Sunday, May 21, 2006

Analyzing Connecticut - Good News

Hat tip to my good buddy Fergus on this one.

In my previous post, I said I was worried about Lieberman losing the primary and then running as an Independent, thus spoiling Lamont's chances for a senatorial win. Fergus let me know that Lieberman does not have that option. If he intends to run as an Independent, he has to declare as one before the August Democratic primary.

Unless the Lieberman campaign has internal poll numbers that show him losing decisively in the primary, he will not bolt the party. That means he is going to have to face a Democratic only vote (no Rethug sympathy votes) against a strong challenger in August. If Lieberman does bolt, I think that's it for his political future. I don't think he can win in that capacity - the Rethugs will (rightly) see a chance for victory and rally to their guy, while on-the-fence Dems will focus anger on him for trying to spoil the party's choice.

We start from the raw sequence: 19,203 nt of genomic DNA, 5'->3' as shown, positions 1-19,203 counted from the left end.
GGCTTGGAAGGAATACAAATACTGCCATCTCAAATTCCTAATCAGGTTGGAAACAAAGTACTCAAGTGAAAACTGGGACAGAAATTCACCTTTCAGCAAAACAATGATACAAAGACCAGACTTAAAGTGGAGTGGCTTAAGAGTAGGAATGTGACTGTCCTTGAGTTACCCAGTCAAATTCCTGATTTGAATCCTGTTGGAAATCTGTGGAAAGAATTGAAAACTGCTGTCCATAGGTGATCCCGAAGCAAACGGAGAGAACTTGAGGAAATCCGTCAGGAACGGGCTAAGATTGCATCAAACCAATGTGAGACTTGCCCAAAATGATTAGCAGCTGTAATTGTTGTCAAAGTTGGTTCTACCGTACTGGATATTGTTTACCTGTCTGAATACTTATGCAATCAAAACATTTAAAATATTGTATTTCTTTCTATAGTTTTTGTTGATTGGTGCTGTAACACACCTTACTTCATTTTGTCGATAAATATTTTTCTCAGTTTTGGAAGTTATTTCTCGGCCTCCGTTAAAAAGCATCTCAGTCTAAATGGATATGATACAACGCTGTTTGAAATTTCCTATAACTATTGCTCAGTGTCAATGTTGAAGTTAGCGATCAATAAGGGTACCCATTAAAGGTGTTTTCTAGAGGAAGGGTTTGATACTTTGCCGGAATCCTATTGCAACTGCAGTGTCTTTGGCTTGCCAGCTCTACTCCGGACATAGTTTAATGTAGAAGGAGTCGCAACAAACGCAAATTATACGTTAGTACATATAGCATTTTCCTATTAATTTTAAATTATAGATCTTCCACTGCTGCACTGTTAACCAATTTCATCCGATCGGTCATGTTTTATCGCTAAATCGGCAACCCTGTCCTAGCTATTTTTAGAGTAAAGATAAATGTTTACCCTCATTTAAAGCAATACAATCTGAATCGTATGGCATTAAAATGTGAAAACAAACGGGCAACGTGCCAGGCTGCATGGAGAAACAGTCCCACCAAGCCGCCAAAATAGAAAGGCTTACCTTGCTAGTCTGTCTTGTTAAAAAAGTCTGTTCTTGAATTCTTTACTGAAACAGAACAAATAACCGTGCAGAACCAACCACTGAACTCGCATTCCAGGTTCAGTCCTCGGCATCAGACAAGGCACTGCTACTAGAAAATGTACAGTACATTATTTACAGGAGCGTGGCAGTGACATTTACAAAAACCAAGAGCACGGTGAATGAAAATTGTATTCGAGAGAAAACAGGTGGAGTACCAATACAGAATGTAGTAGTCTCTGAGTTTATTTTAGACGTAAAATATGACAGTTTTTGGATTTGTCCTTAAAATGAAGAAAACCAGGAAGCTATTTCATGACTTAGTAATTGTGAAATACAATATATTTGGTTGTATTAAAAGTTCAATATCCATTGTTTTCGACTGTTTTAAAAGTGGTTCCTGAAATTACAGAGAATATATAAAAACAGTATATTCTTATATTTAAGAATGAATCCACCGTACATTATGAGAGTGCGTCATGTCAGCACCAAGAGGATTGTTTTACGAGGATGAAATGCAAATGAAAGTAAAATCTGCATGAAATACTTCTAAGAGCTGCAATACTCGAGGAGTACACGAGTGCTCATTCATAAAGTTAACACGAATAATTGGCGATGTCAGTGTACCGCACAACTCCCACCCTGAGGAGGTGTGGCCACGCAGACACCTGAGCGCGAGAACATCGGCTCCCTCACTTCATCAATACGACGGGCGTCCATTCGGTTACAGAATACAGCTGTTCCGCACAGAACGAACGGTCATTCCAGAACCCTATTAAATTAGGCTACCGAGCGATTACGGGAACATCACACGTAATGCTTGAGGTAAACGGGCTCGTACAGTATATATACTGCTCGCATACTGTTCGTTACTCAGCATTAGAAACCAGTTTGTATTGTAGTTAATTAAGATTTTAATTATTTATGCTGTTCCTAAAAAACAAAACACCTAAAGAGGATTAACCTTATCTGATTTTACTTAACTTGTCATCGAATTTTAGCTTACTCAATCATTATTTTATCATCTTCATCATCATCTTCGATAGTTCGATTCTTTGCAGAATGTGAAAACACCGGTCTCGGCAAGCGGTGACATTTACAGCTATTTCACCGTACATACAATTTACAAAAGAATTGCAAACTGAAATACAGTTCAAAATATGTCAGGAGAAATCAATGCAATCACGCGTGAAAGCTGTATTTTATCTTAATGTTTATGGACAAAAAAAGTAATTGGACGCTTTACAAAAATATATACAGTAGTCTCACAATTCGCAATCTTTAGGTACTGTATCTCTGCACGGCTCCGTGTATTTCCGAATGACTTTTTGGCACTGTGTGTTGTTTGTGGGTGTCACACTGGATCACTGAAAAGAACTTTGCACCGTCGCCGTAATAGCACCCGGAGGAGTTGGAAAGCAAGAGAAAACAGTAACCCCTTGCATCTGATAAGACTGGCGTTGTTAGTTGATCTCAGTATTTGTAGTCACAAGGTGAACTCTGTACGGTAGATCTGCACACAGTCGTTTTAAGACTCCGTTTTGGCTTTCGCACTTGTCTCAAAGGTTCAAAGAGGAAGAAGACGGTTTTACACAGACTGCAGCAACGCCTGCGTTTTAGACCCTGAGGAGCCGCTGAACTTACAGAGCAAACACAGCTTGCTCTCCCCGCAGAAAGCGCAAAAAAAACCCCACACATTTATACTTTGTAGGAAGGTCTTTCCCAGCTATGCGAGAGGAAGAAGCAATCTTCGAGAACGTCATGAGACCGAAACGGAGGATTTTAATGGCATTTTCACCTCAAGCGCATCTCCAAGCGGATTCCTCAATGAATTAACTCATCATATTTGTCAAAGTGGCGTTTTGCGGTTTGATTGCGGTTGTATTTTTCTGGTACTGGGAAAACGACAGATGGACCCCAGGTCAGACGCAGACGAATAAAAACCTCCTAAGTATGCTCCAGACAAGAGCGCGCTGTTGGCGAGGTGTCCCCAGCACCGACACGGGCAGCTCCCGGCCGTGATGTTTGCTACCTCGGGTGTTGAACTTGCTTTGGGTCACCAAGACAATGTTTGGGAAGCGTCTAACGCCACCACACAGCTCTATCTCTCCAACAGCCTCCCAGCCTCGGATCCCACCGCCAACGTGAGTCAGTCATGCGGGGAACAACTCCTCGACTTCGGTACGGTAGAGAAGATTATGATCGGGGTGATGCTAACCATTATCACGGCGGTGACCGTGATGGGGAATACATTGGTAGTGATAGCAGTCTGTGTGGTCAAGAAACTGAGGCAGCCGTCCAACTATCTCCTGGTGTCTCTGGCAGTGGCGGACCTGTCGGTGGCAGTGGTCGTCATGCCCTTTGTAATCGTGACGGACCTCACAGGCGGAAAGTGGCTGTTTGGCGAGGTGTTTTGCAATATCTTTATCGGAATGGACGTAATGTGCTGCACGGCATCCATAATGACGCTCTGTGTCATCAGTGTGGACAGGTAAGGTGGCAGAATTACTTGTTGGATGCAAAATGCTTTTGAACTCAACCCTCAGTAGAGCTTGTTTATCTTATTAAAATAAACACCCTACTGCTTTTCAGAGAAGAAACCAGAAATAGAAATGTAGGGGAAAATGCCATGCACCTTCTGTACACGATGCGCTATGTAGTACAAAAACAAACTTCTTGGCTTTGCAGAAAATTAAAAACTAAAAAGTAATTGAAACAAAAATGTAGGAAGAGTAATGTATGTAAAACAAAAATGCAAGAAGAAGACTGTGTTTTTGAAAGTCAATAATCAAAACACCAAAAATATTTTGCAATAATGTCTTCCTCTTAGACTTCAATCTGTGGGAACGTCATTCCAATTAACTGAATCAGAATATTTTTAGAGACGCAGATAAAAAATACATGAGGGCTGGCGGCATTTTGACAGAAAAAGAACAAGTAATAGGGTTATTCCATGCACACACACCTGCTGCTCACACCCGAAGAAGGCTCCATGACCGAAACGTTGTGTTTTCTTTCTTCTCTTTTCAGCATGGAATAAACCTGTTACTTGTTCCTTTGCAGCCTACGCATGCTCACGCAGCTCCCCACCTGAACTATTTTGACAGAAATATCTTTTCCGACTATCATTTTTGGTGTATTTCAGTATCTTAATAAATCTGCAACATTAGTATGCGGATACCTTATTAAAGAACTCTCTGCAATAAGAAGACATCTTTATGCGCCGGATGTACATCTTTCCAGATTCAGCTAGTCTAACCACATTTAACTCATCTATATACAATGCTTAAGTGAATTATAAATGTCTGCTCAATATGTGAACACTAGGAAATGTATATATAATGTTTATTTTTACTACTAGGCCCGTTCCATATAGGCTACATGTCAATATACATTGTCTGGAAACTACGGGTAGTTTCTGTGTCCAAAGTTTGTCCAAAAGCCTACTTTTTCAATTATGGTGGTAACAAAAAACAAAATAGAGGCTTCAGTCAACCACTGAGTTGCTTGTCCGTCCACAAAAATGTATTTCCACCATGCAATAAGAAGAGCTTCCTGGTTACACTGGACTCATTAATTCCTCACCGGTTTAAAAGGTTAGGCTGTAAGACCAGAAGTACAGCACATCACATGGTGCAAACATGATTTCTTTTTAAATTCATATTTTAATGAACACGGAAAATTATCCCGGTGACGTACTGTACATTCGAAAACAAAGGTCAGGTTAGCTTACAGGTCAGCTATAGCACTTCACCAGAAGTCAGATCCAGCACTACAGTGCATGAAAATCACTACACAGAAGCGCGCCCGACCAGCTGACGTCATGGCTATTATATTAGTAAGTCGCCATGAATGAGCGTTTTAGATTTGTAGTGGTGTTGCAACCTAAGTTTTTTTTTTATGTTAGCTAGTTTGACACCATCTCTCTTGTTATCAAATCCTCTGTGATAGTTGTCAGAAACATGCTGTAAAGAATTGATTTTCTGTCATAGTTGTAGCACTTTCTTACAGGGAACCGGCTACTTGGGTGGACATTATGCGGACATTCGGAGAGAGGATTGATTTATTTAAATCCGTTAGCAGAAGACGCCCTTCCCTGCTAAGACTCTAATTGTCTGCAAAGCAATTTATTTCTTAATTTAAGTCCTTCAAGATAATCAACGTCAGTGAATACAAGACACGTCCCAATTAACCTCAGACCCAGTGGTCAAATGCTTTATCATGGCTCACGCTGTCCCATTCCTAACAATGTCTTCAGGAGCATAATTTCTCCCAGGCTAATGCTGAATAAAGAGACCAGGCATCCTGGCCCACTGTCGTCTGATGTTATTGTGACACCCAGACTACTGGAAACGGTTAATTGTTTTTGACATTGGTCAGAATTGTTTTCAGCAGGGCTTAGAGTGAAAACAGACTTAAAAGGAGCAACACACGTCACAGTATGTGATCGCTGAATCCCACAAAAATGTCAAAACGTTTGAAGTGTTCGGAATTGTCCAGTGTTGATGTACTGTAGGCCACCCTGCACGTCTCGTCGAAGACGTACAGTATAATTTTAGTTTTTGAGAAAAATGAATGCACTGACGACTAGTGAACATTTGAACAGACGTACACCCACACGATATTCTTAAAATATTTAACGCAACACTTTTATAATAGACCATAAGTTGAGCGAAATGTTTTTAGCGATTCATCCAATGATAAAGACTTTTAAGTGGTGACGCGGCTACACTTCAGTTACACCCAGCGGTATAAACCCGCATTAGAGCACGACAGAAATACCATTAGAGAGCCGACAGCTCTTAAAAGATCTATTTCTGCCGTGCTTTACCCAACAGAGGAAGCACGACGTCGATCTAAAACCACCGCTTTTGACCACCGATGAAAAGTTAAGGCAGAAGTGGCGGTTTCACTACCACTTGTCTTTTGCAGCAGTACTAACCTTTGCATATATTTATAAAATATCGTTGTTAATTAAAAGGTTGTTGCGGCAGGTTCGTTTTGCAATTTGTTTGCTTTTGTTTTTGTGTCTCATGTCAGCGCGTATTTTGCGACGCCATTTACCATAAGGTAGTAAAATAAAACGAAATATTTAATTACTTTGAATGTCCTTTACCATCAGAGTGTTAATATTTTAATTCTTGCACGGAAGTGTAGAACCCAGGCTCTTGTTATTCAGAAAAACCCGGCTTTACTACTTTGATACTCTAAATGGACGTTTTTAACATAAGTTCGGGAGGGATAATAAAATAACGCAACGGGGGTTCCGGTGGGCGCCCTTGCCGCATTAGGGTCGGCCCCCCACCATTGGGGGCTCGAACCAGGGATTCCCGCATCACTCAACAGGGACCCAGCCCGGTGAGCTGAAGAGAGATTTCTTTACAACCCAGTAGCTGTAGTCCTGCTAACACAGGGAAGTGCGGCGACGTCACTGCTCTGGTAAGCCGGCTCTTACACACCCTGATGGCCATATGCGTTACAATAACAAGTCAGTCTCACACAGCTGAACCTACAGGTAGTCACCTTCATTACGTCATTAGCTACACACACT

The most likely outcome, however, is that Lieberman will win the primary with a clear majority, but far less votes than an incumbent should receive. Lamont's convention numbers would have to have been closer to 50% to make me believe there is solid voter support (vs. support among political junkies), and the claim that there were people who wanted to vote for him but remained silent sounds just like Nixon's claim about the Silent Majority, in short, wishful thinking.

At this point, it comes down to who the CT Dems want as their candidate. The number of voters in CT who don't want Lieberman (which is a larger number than those who do want Lamont) is unknown. I'd like to see some non-partisan poll numbers on what the voters think. Netroots agitating is not an accurate measure of local voter preference.


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